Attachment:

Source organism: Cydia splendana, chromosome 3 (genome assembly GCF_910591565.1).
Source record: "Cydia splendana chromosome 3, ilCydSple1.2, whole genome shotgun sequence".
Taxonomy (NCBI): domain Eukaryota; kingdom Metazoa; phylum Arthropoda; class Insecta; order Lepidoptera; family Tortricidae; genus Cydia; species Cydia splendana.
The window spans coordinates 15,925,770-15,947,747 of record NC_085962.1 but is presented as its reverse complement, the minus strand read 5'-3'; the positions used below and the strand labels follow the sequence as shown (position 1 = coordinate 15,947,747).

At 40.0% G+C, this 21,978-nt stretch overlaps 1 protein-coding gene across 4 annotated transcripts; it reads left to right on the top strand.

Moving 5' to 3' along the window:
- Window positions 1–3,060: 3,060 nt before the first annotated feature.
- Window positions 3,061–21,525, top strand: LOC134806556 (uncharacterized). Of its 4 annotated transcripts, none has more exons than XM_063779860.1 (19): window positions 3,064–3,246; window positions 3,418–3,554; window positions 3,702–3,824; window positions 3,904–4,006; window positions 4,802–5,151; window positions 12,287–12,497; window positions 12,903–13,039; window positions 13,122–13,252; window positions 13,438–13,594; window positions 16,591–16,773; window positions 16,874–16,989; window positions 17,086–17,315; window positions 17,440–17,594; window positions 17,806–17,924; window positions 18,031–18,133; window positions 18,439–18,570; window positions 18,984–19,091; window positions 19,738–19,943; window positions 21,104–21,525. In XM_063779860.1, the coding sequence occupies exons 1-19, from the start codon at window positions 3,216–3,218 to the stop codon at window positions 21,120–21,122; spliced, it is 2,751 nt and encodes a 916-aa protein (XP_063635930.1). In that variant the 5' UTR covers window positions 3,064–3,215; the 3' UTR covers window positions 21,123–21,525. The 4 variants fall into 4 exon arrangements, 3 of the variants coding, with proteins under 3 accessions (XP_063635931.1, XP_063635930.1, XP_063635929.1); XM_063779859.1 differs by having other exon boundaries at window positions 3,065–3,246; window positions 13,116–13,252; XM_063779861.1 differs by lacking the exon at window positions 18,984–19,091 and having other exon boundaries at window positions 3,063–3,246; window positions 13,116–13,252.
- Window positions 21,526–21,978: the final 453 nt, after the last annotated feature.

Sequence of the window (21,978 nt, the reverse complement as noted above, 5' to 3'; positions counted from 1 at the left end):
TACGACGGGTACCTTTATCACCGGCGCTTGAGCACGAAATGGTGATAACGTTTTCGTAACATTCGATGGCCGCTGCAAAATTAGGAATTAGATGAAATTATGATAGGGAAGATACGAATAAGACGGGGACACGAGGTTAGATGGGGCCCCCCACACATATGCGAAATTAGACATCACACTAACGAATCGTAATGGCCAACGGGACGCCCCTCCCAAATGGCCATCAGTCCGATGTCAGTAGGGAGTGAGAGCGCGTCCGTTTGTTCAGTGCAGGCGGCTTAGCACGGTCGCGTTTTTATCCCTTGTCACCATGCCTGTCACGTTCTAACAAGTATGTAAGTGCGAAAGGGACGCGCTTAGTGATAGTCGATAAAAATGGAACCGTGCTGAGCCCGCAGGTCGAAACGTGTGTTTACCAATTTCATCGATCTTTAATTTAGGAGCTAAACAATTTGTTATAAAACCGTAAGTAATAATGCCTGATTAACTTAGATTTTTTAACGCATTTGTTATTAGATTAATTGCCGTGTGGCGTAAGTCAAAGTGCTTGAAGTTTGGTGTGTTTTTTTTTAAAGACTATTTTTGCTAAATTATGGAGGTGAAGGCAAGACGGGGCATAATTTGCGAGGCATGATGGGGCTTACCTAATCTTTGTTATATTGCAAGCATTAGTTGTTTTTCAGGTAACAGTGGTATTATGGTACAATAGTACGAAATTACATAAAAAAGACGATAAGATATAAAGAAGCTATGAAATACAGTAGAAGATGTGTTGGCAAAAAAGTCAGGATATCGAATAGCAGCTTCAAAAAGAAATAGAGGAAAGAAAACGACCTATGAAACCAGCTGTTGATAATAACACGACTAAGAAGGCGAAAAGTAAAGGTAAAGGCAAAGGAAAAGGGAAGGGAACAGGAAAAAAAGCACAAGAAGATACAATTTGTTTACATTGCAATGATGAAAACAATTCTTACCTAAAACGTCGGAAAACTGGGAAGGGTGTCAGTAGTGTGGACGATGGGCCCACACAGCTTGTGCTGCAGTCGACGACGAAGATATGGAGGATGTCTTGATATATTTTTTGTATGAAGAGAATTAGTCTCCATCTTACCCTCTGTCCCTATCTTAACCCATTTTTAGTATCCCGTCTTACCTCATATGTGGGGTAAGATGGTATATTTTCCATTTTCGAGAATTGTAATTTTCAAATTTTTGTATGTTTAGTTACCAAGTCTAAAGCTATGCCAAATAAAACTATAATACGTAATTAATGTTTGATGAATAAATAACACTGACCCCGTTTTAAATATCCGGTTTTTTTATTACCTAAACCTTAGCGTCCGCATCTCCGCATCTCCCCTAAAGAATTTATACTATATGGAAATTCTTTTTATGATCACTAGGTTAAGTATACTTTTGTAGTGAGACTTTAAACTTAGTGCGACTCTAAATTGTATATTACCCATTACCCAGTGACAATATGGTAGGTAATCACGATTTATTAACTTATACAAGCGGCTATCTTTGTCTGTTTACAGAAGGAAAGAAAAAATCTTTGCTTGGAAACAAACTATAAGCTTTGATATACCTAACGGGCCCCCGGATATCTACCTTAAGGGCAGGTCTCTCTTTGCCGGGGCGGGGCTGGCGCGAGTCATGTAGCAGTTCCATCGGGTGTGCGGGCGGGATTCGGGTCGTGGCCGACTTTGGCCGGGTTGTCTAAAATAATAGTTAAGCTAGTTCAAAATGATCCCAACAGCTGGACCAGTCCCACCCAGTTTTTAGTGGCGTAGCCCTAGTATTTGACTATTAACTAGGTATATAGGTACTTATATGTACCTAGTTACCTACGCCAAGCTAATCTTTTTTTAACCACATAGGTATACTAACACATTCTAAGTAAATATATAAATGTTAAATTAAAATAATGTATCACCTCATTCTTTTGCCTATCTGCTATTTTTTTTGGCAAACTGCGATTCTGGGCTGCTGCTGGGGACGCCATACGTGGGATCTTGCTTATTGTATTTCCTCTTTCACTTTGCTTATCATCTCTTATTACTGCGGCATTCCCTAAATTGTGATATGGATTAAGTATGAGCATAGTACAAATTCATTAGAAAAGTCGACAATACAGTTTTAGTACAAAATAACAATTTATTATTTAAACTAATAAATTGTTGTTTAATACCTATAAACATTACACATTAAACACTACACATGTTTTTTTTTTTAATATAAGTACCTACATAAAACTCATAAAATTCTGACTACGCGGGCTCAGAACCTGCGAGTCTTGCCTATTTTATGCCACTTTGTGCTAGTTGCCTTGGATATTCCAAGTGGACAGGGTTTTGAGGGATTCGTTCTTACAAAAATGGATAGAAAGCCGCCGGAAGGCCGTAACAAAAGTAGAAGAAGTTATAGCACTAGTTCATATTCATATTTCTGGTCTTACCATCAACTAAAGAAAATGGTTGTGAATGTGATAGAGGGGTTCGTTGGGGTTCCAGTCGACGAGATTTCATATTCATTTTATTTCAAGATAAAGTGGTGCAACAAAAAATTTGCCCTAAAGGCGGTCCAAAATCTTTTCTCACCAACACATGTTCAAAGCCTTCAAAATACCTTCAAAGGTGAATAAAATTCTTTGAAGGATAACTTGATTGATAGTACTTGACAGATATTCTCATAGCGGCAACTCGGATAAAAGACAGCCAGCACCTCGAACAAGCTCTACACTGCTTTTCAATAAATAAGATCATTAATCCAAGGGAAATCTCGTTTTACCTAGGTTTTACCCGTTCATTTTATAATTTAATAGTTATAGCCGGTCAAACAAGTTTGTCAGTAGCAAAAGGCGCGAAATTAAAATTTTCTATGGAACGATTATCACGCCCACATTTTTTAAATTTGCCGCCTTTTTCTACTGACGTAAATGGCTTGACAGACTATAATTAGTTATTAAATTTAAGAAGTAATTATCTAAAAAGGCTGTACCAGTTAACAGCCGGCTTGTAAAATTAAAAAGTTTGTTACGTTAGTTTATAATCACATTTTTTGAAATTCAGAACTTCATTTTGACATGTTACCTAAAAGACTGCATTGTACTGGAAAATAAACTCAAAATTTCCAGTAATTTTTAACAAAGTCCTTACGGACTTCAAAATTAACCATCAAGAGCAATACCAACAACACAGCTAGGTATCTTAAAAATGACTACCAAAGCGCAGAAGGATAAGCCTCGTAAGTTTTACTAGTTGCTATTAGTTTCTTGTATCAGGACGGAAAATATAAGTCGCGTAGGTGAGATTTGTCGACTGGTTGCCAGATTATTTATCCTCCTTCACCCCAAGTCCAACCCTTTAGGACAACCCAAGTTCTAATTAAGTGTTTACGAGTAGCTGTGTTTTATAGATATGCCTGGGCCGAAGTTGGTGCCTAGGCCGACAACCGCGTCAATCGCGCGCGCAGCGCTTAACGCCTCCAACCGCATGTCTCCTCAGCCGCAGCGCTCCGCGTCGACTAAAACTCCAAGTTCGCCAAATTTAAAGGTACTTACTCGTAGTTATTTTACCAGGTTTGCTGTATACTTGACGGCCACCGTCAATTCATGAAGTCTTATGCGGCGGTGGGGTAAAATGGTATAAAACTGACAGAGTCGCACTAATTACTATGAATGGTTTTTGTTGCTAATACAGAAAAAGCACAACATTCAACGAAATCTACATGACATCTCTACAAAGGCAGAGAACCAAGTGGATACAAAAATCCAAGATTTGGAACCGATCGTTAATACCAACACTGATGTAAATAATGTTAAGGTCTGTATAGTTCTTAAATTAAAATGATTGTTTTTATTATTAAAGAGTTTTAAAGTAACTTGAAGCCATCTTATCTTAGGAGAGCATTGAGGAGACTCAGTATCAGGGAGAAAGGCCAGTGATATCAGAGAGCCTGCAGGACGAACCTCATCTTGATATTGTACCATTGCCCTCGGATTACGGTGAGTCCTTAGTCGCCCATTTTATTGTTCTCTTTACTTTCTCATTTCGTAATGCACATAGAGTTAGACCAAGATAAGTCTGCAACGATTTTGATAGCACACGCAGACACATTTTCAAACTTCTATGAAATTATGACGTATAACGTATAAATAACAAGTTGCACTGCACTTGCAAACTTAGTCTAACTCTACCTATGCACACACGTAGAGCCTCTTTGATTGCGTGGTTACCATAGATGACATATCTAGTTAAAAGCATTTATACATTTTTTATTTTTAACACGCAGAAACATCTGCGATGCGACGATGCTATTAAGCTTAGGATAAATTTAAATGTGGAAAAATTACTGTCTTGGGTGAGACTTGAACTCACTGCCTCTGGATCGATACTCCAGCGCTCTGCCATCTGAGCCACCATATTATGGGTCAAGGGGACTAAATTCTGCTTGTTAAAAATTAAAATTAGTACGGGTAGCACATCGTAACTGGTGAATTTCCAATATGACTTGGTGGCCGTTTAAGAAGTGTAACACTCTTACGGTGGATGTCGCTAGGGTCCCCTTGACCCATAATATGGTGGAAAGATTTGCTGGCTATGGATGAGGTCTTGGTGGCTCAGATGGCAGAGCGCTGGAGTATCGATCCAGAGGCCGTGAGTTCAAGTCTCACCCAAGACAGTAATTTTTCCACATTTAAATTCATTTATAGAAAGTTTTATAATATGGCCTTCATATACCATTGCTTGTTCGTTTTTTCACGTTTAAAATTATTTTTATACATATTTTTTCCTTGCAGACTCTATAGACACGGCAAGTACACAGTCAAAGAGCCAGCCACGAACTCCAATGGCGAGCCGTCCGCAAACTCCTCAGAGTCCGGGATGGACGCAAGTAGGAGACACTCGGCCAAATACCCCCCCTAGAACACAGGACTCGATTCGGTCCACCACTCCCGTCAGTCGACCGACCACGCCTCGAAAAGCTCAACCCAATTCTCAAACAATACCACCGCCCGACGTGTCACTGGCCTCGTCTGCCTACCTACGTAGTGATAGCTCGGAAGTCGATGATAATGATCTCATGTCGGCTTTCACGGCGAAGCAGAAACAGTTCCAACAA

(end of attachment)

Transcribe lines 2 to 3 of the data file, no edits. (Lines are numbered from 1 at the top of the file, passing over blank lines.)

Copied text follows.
Source record: "Cydia splendana chromosome 3, ilCydSple1.2, whole genome shotgun sequence".
Taxonomy (NCBI): domain Eukaryota; kingdom Metazoa; phylum Arthropoda; class Insecta; order Lepidoptera; family Tortricidae; genus Cydia; species Cydia splendana.